This Marine is being discriminated against because of the person he loves. What else needs to be said?
Have you ever woken up one day and wondered if you were destined to do more in your life? Or worried you didn't take that shot at your dream?
FOX's new show "The Big Leap." is here to show you that all you need to take that second chance is the confidence to do so.
Watch as a group of diverse underdogs from all different walks of life try to change their lives by auditioning for a reality TV dance show, finding themselves on an emotional journey when suddenly thrust into the spotlight. And they're not letting the fact that they don't have the traditional dancer body type, age, or background hold them back.
Unfortunately, far too many people lack this kind of confidence. That's why FOX is partnering with the Movemeant Foundation, an organization whose whole mission is to teach women and girls that fitness and physical movement is essential to helping them develop self-confidence, resilience, and commitment with communities of like-minded girls.
For example, every year the foundation hosts a number of "We Dare to Bare" events to celebrate women of all shapes and sizes doing boxing, hip hop, yoga, and other boot camps — all just wearing their sports bras. They also have a BIPOC fitness grant program to empower women, businesses, and organizations that are leading the way in making wellness and fitness more inclusive.
When you feel good in your body, you're going to feel much more confident in all aspects of your life, and that will empower you to take a big leap, whether that's leaving your job to start a passion project, learning to dance, or getting on a flying trapeze at the age of 41.
If you want to support others in this mission — or go after it yourself — join FOX in supporting the Movemeant Foundation by donating or applying for one of their grants.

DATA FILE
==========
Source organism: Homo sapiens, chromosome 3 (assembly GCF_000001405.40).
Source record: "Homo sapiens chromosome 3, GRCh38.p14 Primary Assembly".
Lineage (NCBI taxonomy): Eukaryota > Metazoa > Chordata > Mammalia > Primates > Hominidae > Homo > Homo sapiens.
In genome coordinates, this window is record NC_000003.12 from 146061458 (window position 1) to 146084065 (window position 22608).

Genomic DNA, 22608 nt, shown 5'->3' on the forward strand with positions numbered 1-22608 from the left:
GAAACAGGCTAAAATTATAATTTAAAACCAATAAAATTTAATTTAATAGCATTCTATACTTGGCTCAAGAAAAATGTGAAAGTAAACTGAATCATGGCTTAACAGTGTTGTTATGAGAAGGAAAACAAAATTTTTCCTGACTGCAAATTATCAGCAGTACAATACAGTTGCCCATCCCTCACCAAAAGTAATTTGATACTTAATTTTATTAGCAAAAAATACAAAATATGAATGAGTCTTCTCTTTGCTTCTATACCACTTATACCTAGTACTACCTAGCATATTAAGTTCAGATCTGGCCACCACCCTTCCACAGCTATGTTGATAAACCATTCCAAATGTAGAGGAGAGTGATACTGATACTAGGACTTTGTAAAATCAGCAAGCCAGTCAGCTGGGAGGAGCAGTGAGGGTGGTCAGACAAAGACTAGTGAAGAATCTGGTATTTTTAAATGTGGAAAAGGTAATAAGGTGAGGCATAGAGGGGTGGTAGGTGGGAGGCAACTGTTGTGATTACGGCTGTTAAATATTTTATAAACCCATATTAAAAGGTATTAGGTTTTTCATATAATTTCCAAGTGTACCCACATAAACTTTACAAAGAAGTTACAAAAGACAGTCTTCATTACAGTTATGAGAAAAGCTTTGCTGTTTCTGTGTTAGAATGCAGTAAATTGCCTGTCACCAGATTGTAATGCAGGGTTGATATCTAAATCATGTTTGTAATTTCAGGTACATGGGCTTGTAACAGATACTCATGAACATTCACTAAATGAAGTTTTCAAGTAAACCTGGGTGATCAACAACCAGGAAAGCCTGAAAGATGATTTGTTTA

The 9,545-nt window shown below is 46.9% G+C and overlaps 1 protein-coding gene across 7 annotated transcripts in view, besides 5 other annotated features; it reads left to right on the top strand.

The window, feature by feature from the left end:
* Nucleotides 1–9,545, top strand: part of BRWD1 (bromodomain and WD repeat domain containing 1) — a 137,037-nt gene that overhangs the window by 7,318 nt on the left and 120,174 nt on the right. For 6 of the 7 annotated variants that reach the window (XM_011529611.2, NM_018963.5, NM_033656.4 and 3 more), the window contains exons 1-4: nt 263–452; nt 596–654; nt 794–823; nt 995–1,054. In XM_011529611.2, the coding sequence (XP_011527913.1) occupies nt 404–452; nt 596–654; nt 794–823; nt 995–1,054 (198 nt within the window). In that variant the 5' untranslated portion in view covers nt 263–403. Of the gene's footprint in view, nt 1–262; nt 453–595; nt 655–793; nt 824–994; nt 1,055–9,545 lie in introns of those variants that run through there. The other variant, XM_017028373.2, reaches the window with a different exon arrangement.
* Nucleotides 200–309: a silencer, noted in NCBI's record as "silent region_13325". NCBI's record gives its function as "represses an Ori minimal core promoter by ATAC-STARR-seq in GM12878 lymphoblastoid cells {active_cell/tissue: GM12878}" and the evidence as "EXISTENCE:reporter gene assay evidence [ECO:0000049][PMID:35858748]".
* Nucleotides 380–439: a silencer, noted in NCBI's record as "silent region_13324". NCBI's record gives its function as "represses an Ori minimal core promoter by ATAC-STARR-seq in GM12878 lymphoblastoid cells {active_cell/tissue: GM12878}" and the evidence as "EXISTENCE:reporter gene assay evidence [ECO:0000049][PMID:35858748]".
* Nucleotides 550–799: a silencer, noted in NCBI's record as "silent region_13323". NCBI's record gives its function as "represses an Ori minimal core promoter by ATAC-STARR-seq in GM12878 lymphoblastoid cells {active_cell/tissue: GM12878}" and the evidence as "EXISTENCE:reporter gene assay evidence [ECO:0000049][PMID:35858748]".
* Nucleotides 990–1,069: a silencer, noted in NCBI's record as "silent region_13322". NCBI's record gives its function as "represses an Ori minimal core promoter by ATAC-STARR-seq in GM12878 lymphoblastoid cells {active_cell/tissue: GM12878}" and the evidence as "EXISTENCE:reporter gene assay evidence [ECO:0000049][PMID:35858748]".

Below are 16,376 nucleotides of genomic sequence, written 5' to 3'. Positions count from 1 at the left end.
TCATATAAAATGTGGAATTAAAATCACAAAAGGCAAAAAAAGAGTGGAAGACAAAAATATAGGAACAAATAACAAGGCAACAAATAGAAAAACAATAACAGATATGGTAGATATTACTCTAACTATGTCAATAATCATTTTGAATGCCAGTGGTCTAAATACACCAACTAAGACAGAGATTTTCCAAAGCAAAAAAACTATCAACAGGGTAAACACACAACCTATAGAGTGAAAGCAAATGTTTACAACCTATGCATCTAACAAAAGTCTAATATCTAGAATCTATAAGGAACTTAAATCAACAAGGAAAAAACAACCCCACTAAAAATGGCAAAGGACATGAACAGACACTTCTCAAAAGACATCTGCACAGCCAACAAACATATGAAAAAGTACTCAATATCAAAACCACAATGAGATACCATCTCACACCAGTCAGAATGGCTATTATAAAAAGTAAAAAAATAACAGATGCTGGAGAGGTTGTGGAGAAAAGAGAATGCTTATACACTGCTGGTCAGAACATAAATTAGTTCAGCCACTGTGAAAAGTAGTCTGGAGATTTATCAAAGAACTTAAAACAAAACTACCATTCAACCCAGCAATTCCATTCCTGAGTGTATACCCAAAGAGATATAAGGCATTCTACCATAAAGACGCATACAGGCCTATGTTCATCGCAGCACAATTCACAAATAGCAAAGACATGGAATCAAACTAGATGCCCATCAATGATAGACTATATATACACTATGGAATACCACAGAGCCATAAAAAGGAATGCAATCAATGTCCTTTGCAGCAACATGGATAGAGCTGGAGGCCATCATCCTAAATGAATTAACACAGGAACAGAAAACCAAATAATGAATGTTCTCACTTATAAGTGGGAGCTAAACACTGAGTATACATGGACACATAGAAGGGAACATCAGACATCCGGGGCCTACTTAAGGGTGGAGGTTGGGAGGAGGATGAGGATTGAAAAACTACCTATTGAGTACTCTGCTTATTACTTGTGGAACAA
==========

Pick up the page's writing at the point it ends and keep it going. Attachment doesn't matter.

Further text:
And don't forget to tune in to the series premiere of "The Big Leap" on Monday, September 20 at 9/8c on FOX.
This article originally appeared on 03.31.15
Kids can innovate, create, and imagine in ways that are fresh and inspiring — when we "allow" them to do so, anyway. Despite the tendency for parents to freak out because their kids are spending more and more time with technology in schools, and the tendency for schools themselves to set extremely restrictive limits on the usage of such technology, there's a solid argument for letting them be free to imagine and then make it happen.
It's not a stretch to say the kids in this video are on the cutting edge. Some of the results he talks about in the video at the bottom are quite impressive.
If you can't or don't want to watch the clip, here's the quick version:
She took pictures of her school's lunches every day.
It reached a point where Jamie Oliver took notice and tweeted his support.
The school told her to stop, but after all of the press, instead they did the right thing and made changes to the lunch program. Yay, Martha! And she raised $200,000 for the food insecure.
(Yes, that's Mr. Bean in frame 4.)
He decided to narrate Pokemon walk-through videos.
He's so good at that, he walked into college with a six-figure income from the ad revenue of those videos(!!).
It has a huge following and has reached far into teen culture.
He sold it to Yahoo at age 17 for $30 million. Can you imagine?
And she did just that.
An ABC News special portrayed their lives as pretty much based on drugs and crime. They made a video to show who they really were: kids with passion, humility, self-respect, love, creativity, and family.
Schools are far too restrictive to allow kids to do things like these kids did, and that needs to change.
The final quote says it all for me. "Get out of their way and let them be amazing!"